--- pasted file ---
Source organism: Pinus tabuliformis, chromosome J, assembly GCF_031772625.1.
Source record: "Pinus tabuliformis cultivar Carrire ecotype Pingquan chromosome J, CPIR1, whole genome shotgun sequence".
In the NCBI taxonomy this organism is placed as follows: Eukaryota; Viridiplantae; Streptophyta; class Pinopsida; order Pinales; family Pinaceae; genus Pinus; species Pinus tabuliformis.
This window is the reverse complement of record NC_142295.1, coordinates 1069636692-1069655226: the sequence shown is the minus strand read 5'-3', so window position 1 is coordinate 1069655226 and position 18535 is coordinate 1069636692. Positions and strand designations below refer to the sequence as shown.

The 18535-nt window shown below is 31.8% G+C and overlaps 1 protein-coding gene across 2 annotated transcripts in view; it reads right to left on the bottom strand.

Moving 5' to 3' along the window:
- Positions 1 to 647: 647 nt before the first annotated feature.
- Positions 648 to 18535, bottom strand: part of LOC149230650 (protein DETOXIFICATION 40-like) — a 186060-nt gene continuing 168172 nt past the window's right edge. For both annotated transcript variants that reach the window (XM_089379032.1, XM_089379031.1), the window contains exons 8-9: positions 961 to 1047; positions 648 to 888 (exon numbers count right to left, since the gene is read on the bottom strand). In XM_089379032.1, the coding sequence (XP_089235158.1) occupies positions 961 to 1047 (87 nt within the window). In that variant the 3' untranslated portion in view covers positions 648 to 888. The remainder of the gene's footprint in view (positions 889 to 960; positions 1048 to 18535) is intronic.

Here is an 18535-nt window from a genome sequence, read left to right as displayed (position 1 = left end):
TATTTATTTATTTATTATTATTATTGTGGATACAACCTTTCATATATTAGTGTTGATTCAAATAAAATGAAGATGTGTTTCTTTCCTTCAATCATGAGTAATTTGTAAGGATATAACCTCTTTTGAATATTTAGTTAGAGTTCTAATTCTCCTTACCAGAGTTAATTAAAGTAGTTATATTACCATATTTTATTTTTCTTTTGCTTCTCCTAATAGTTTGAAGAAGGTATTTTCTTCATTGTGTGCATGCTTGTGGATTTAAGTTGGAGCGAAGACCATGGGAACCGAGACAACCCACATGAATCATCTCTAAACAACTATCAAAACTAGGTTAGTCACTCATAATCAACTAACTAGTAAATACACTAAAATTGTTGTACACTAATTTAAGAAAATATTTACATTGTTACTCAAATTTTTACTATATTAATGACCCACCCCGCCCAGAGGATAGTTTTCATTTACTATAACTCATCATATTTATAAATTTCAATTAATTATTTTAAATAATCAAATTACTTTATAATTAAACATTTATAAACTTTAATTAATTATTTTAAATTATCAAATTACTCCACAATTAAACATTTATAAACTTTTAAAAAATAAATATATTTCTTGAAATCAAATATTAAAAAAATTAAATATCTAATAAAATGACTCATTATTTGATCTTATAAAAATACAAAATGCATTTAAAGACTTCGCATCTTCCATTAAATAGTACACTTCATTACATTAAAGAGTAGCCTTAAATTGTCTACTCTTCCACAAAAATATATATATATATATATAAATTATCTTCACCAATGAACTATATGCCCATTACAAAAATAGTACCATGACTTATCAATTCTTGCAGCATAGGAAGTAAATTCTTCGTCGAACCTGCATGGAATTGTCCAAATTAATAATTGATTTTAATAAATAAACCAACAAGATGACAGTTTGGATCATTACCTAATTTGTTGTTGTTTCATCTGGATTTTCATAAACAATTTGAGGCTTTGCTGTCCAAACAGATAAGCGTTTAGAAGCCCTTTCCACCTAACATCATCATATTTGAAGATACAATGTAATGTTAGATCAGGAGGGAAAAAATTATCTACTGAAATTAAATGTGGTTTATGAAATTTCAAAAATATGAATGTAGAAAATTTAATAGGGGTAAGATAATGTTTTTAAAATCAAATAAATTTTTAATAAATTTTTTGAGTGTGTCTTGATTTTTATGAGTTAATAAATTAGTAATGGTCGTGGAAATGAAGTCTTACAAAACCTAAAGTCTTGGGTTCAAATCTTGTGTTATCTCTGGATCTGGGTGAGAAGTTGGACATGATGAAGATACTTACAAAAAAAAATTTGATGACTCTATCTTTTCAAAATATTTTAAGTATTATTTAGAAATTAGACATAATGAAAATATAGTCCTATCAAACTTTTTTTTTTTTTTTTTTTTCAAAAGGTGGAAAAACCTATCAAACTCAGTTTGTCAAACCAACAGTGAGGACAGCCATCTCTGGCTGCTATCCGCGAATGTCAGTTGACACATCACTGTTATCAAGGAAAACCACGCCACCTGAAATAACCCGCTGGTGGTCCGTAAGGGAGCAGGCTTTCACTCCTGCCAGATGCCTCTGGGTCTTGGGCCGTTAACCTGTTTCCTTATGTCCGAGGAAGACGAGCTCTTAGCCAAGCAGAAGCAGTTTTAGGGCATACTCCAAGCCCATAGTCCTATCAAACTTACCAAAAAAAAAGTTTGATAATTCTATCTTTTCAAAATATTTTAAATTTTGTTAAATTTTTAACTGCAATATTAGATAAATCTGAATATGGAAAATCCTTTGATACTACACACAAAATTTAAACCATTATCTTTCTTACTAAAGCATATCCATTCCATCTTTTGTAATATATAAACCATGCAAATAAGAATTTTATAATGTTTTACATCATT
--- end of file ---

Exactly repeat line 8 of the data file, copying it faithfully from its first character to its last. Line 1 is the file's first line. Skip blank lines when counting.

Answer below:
- Positions 648 to 18535, bottom strand: part of LOC149230650 (protein DETOXIFICATION 40-like) — a 186060-nt gene continuing 168172 nt past the window's right edge. For both annotated transcript variants that reach the window (XM_089379032.1, XM_089379031.1), the window contains exons 8-9: positions 961 to 1047; positions 648 to 888 (exon numbers count right to left, since the gene is read on the bottom strand). In XM_089379032.1, the coding sequence (XP_089235158.1) occupies positions 961 to 1047 (87 nt within the window). In that variant the 3' untranslated portion in view covers positions 648 to 888. The remainder of the gene's footprint in view (positions 889 to 960; positions 1048 to 18535) is intronic.